Candyman, Candyman, Candyman, Candyman... Now In *Real* 4k!

So, everyone's talking about Candyman this month, both because of its brand new 4k restoration, which I'm about to tackle below, or because of the recent buzz of Jordan Peele being in talks to produce, and possibly script/ direct, a remake.  Now, you guys already know I'm a pretty big fan of Get Out, but still, even assume Peele takes a strong creative lead, I'm not sure I'm too jazzed on the idea.  Admittedly, like how this latest Halloween film was bound to be an upswing in its franchise given how the messy the last bunch of Halloween flicks were, I'm sure Peele would be guaranteed to improve upon where we left off with Candyman 3: Day Of the Dead.  But the original Candyman is just one of those films where all of the elements came together in just such a perfect alchemical way, that I just don't see any way for additional attempts but down.

Update 11/19/18 - 5/26/22: When Scream and Arrow released their new 4k scan on 1080p blu, some people, people clearly shrewder than myself, held off on purchasing it, saying it was surely only a matter of time until said scan was released on a proper 4k Ultra HD disc in full resolution and HDR. Of course they were right, and here we are, and I've just triple-dipped.  ...But at least I was right about Candyman 4.  😜
Because Candyman is a serious contender for the absolute best horror film of the 90s.  And it's got to be one of the very few films of any genre to actually improve upon and top its literary source material.  It's based, of course, on Clive Barker's short story from his stellar Books of Blood series.  But by transporting the story to America - specifically Chicago's Cabrini Green - and adding the very fertile topic of race to the already thematically rich tale, it manages to hit you so much deeper.  On the one hand, it really works as a classic ghost story, like those BBC ones based on classic literature (another post for another day), but then it's as contemporary and vivid as any modern film.  Tony Todd and his gruesome hook convey a surprising combination of earnest pathos and enough mean-spirited gore to satisfy any jaded horror fan.  In fact, it's first class performances all around, even when a lot of dramatic weight is placed on the shoulders of a young child actor.  You've got cutting edge photographic techniques, knock-out special effects that hold up to this day (Todd had real live bees in his mouth! You know they'd just animate that with CGI now) and Phillip Glass's elegant score.  Really, what's a reboot going to deliver that this film hasn't already provided?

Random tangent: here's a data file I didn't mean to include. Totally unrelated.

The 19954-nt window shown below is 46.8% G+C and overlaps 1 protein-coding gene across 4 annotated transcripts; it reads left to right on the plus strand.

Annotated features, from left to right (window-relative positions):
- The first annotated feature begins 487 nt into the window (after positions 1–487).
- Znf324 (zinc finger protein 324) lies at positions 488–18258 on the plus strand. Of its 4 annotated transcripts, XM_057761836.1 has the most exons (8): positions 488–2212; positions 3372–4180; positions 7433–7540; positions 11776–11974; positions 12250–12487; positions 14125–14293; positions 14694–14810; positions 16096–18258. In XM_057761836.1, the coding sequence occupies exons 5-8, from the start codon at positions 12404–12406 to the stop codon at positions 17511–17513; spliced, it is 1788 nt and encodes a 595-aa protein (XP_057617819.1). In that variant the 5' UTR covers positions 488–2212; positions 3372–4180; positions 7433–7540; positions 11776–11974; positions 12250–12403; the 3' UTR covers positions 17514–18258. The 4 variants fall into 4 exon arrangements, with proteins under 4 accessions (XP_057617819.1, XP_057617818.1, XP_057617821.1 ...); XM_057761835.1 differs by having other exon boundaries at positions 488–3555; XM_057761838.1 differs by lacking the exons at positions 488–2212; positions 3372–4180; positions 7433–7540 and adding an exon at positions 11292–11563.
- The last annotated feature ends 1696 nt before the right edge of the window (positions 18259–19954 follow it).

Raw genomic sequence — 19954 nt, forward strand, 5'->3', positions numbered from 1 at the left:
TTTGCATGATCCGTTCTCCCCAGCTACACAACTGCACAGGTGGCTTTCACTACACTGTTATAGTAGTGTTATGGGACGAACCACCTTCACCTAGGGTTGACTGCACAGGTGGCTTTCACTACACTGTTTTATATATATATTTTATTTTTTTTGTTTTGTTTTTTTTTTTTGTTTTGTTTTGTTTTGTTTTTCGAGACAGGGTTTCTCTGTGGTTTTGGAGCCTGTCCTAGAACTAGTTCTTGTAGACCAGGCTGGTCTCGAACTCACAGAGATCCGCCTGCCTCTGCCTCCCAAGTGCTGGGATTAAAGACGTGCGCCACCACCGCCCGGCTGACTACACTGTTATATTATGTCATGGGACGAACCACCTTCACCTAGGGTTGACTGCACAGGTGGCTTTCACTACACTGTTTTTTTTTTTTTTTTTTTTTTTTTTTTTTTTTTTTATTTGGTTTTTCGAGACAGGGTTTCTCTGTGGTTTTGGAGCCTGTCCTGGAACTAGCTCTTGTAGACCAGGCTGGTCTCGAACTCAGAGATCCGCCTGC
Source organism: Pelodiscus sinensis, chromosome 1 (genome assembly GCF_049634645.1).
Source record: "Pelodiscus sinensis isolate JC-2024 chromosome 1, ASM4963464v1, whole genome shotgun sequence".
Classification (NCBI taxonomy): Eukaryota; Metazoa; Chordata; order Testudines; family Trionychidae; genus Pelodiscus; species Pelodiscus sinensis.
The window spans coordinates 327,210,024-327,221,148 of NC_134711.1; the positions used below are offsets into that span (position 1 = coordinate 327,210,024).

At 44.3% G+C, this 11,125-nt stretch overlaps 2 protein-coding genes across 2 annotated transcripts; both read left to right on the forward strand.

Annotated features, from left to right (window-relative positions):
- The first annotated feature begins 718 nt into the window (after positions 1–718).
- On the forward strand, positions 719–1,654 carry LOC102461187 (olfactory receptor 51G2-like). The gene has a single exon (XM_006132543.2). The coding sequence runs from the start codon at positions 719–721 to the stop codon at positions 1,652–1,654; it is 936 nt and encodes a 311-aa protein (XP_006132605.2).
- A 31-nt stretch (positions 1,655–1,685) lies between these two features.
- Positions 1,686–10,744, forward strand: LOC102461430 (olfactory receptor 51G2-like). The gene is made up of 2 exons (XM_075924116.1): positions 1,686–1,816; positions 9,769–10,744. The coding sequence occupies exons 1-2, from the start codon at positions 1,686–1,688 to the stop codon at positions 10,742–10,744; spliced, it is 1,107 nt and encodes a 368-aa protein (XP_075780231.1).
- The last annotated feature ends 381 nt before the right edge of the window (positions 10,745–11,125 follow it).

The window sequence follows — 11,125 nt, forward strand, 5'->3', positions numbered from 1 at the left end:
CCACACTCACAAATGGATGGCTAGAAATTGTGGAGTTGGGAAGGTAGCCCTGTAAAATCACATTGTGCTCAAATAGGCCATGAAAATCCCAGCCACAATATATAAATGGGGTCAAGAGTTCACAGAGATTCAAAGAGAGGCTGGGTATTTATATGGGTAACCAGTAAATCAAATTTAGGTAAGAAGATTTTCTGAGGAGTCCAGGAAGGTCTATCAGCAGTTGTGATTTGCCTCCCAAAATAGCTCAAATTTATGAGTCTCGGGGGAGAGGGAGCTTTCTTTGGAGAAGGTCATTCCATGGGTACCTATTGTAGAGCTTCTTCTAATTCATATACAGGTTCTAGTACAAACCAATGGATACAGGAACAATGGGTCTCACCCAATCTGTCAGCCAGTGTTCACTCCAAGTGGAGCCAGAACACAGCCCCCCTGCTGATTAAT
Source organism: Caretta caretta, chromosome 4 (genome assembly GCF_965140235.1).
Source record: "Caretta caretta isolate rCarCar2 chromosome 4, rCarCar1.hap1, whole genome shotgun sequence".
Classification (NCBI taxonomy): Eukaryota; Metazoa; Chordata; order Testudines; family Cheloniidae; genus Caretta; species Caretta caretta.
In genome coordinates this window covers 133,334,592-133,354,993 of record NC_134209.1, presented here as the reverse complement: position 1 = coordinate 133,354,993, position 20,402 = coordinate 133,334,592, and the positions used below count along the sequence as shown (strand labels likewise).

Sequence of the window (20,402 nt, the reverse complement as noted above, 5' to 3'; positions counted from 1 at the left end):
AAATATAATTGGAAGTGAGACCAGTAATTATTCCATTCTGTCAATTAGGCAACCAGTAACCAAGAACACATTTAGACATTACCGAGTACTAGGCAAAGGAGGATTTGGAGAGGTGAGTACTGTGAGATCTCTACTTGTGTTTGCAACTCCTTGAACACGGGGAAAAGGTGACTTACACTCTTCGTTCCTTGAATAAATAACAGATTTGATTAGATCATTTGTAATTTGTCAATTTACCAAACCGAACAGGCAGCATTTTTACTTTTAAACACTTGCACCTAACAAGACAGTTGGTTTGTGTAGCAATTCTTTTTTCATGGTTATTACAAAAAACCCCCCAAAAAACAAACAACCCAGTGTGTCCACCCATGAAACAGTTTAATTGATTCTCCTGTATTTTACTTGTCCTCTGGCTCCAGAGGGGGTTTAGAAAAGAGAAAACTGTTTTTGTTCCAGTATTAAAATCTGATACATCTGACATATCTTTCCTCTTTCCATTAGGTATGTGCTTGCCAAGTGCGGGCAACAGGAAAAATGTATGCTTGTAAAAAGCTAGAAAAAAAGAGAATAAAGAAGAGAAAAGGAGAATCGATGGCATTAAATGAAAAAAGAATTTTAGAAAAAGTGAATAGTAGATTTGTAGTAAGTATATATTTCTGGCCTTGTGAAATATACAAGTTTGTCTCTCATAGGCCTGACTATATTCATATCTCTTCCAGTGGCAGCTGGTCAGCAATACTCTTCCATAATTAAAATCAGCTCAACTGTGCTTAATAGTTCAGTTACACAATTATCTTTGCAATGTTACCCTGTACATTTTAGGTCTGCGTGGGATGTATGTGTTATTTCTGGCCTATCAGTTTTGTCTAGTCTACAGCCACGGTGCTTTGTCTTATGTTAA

So Candyman originally came out on DVD via Columbia Tri-Star in 2000, as a barebones flipper disc with a fullscreen version on the other side.  They upgraded that in 2004 with a proper special edition, which is the DVD I've got for us today.  Now, there was a blu-ray version before the current pair of 4k restorations.  It came out in the UK in 2009 from Paramount, but it's not highly regarded: barebones (yes, they dropped the DVD extras) with edge enhancement.  Still in HD and a genuine upgrade from the DVDs, but not pretty.  In 2018, though, it's getting released by Arrow in the UK and Scream Factory here in the US.  Apparently, they worked together on this, sharing most of the new extras (though there are key differences, which I'll address below) and the same "new 2k restoration from a new 4k scan of the original negative, supervised and approved by writer/ director Bernard Rose and director of photography Anthony B. Richmond."  I went with the Scream Factory edition; and when both labels released it again in UHD/ BD combo packs this week, I stuck with Scream.
1) 2004 Columbia Tri-Star DVD; 2) 2018 SF (theatrical cut) BD;
3) 2018 SF (unrated cut) BD; 4) 2022 SF theatrical BD;
5) 2022 SF uncut BD; 6) 2022 SF theatrical UHD; 7) 2022 SF uncut UHD.